Organizations are moving to web-based applications and websites to reach customers directly and remotely. This shift is taking place across industries, from e-commerce to financial services.

While web apps offer immense convenience to organizations, businesses, operations, and customers alike, their ubiquity makes them open to cyber attacks. Hackers or cybercriminals are always on the lookout for vulnerabilities in web applications that they can exploit for their personal benefit.

As a result, web application vulnerability testing, or security testing, is essential because it allows organizations and businesses to scan and test their web applications to reveal vulnerabilities.

Let’s discuss what Web Application Security Testing is, its types, why it’s hard to do well, and some of the common threats it has to tackle.

What Is Web Application Security Testing?

Web Application Security Testing, or better known as simply Web Security Testing, is the process of assessing and testing your web application, websites, and web services for security flaws, loopholes, and vulnerabilities.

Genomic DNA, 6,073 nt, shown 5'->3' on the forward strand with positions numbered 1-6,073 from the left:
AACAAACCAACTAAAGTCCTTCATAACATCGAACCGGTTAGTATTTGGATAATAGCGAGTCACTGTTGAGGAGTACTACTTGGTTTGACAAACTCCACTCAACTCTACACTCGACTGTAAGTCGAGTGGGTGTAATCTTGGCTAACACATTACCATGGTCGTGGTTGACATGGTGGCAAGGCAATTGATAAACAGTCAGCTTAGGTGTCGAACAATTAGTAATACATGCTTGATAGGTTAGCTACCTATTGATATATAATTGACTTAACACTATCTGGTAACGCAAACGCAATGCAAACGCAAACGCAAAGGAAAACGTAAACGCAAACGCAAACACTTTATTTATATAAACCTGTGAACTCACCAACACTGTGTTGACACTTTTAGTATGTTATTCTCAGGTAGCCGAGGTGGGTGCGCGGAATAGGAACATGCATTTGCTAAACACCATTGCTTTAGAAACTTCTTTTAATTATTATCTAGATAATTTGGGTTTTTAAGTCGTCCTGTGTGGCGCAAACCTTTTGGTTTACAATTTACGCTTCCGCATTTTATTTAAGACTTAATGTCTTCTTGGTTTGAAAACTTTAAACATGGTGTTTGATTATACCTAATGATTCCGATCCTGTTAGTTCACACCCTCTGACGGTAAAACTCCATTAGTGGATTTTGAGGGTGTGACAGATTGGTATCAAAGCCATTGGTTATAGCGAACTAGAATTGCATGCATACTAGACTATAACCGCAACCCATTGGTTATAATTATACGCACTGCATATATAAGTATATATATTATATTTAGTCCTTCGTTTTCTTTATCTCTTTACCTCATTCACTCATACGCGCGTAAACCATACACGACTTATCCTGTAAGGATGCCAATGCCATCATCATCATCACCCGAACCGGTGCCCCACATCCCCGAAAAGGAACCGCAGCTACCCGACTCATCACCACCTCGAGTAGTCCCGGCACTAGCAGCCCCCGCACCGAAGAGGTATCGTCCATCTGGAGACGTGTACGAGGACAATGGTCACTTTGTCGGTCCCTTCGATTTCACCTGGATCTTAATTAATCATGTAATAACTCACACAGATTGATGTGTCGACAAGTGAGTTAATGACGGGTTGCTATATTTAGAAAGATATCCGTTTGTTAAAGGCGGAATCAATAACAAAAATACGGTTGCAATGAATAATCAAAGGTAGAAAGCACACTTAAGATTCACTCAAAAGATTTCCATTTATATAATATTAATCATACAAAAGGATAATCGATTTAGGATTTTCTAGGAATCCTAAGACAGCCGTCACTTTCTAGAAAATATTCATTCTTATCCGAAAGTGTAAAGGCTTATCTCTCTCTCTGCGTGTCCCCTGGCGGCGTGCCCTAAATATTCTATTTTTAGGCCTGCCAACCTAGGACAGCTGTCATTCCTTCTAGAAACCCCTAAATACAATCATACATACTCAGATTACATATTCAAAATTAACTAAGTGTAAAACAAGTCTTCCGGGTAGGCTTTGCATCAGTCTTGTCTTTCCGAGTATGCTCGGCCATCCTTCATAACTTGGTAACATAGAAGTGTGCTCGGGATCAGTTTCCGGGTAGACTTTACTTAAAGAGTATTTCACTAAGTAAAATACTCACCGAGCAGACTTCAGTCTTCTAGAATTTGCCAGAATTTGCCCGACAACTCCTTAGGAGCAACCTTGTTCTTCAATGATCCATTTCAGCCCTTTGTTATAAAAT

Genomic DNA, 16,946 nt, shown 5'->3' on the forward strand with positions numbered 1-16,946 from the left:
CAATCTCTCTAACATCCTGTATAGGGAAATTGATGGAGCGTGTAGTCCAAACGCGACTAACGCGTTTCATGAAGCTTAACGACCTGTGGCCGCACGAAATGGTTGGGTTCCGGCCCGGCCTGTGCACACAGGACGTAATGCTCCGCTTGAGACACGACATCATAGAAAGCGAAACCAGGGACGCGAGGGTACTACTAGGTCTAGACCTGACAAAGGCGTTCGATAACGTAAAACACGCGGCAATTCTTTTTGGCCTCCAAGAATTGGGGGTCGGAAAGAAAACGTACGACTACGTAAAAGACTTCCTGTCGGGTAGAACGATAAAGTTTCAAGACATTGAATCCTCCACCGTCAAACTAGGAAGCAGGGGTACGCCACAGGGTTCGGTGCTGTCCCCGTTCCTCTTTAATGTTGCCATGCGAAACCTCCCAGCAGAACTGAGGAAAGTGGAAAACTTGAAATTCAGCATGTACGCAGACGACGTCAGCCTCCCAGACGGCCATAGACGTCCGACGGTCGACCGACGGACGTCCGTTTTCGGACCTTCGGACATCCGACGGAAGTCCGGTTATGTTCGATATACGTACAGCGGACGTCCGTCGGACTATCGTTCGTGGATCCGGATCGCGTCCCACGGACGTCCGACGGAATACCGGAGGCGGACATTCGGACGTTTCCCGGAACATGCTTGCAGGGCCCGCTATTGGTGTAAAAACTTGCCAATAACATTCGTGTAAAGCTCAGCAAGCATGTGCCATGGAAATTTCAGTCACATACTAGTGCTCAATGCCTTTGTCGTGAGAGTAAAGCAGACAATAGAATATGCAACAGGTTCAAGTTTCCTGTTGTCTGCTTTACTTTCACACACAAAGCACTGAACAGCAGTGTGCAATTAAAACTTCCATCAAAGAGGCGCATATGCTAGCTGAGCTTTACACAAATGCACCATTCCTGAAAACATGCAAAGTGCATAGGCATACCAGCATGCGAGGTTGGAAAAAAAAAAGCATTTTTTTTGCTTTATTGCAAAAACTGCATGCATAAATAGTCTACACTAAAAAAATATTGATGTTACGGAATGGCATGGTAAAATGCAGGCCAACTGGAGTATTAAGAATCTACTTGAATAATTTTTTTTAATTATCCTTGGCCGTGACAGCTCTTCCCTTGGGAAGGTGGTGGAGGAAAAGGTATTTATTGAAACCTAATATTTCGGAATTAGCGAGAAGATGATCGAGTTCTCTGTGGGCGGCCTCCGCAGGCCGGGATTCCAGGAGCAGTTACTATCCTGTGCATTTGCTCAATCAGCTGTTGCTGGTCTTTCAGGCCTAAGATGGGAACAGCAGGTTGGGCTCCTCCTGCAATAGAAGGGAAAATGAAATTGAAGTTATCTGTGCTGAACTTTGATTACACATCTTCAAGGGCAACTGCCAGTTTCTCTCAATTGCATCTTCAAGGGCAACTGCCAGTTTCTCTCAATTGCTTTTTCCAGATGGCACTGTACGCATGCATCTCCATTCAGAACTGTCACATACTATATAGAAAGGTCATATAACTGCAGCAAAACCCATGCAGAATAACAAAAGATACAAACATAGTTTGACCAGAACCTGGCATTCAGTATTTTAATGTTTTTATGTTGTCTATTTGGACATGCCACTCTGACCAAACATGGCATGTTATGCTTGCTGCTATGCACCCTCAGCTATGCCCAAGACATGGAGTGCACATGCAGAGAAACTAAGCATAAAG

This allows the prevention of data breaches, malware, and other types of cyber attacks. The process involves meticulous security testing that exposes all hidden vulnerabilities and weak spots in your web application.

In particular, Web Application Security Testing lets organizations prevent the exploitation of existing vulnerabilities in their web applications from hackers and cybercriminals.

Types of Web Application Security Testing

There are three main types of web security testing:

  • Dynamic Application Security Testing (DAST)

DAST is an approach that entails searching for vulnerabilities in a web application that a cybercriminal could exploit from the outside. DAST web app vulnerability testing uses tools that do not require access to the web app’s original source code and instead rely on exploiting vulnerabilities externally.

Dynamic Application Security Testing is also automatic, making for quick and frequent, automated web application security testing.

  • Static Application Security Testing (SAST)

Unlike DAST, SAST is an inside-out approach but still automatic. It searches vulnerabilities in the web app’s source code, offering a real-time outlook of its security. The vulnerabilities exposed by Static Application Security Testing allow improvement of the web application security architecture.

  • Application Penetration Testing

Application penetration testing is not an automatic approach and instead involves a human element. The process requires a cyber security professional to imitate how a cybercriminal might break into the web app.